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Victim in unsolved 1979 New York homicide identified as Brooksville girl

Recent DNA testing has confirmed that the girl known as Caledonia Jane Doe, who was found shot to death in a New York corn field, is Tammy Jo Alexander, a Brooksville High School student who was 13 years old when she vanished. [Hernando County Sheriff's Office]
Recent DNA testing has confirmed that the girl known as Caledonia Jane Doe, who was found shot to death in a New York corn field, is Tammy Jo Alexander, a Brooksville High School student who was 13 years old when she vanished. [Hernando County Sheriff's Office]
Published Jan. 27, 2015


A nameless New York homicide victim whose unsolved killing puzzled investigators for more than three decades has been identified as a teenager who vanished from Brooksville in 1979.

Recent DNA testing confirmed that the girl known as Caledonia Jane Doe, who was found shot to death in a New York cornfield, is Tammy Jo Alexander, a former Hernando High School student.

The exact circumstances of her disappearance are unclear, but Alexander was last seen Nov. 3, 1979, the day after her 16th birthday, authorities said. A week later, a passing driver spotted a girl's body lying in a cornfield off State Road 20, near the town of Caledonia, south of Rochester, N.Y.

She had been shot twice. She carried no identification and did not match the description of any of that area's missing persons.

In August, Alexander's classmate and friend, Laurel Nowell, called the Hernando County Sheriff's Office to report her disappearance. Alexander's family had never done so. No one seems to know why.

"I guess that's the million-dollar question at this point," Nowell said Monday when reached at her home in Arizona. "I'm sure everybody's got a theory. … I just felt like seeking her out and that's what I found, that no one had reported it."

Nowell declined to discuss the case further, saying detectives had told her not to talk about it.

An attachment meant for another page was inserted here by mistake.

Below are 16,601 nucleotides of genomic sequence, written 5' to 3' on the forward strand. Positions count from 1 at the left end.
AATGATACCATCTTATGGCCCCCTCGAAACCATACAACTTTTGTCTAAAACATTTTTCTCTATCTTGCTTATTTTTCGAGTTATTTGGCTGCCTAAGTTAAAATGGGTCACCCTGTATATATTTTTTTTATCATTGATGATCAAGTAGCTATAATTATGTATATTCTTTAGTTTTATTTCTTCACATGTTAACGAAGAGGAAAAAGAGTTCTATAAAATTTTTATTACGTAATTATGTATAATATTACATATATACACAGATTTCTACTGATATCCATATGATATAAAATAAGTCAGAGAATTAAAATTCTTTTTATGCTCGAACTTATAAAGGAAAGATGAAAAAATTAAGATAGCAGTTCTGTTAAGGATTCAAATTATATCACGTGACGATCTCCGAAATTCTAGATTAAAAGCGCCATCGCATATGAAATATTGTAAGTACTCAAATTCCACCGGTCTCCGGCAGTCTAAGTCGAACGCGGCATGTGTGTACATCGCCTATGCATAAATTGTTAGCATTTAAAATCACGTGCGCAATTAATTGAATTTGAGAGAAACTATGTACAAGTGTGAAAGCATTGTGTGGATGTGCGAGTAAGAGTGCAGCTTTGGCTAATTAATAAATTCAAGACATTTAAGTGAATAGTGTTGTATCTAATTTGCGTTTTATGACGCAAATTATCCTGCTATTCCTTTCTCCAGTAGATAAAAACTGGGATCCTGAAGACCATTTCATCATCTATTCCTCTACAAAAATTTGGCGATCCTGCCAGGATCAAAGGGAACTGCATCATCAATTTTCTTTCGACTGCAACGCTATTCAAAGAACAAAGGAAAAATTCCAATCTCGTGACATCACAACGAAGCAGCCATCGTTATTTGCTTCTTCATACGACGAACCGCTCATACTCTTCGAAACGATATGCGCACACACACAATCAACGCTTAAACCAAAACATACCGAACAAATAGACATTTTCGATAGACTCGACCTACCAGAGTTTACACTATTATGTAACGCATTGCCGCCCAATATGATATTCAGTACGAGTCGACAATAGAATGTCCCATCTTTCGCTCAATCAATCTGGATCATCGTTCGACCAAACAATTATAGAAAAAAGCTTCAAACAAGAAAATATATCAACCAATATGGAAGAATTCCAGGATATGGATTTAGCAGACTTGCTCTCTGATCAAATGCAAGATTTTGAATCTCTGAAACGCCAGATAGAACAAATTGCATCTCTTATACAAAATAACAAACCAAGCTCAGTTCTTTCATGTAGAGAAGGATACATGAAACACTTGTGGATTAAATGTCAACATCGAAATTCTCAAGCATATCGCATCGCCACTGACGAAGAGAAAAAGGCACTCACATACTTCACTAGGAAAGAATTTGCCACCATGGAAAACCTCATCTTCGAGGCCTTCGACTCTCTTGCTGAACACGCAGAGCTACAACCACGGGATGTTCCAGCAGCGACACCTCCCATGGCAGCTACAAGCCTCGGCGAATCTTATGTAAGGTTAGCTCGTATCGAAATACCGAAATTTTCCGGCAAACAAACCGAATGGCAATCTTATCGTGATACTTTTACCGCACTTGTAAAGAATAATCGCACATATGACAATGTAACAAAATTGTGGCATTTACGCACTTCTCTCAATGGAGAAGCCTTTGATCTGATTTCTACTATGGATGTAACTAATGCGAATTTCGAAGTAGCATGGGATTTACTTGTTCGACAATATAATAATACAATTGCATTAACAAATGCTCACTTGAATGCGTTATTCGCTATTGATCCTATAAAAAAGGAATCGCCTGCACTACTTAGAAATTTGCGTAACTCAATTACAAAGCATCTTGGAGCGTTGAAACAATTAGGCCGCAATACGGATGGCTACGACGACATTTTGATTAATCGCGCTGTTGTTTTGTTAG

Alexander's disappearance remains an open investigation at the Hernando County Sheriff's Office. Investigators there are also trying to determine why no one in her family reported her missing.

"There's not a real good answer for that," Hernando sheriff's spokesman Michael Terry said. "It might not have been the best family environment. There was a history of running away, so maybe they thought that she would come back."

As detectives investigated the girl's background, they found her stepsister, Sharen Nelson of Lakeland, who confirmed Alexander went missing, sheriff's officials said. They later found her half sister, Pamela Dyson of Dothan, Ala., who said the same.

Alexander's information was entered into a national crime database and the National Missing and Unidentified Persons System. On Jan. 7, investigators discovered that Alexander's physical traits matched those of Caledonia Jane Doe. A mitochondrial DNA test confirmed the match.

The results bring an end to a mystery that, over the years, has attracted national attention on TV shows like America's Most Wanted and confounded investigators. For years, detectives turned to what little they knew of the unidentified girl for clues about her identity.

She was found fully clothed, her pockets turned inside out. From tan lines on her body, investigators surmised that she had recently traveled to New York from a warm climate. In one pocket were two matching key chains, one with a small silver key, the other a heart bearing the inscription, "He who holds the key can open my heart."

But now that she has a name, many questions remain unanswered, chief among them: Who killed Tammy Jo Alexander?

What little is known about the last days of her life offer a few clues. The night before she was found dead, a number of people reported seeing the teen trying to hitch a ride with truck drivers in the area, according to the Doe Network, an online database of missing and unidentified people. A server at a diner in Lima, N.Y., reported seeing the girl at the restaurant, accompanied by a man.

A spot of blood marked the roadside 20 feet north of where her body was found. Detectives believe she was shot there, then dragged into the field, where she was shot again.

Serial killers Henry Lee Lucas and Ottis Toole were considered possible suspects in the case. But her killer's identity remains elusive.

Her body is buried in a cemetery in Dansville, N.Y. Her gravestone bears the inscription: "Lest we forget — Unidentified girl — Nov. 1979 — And flights of angels sing thee to thy rest."

Times news researcher John Martin contributed to this report. Contact Dan Sullivan at or (813) 226-3386. Follow @TimesDan.


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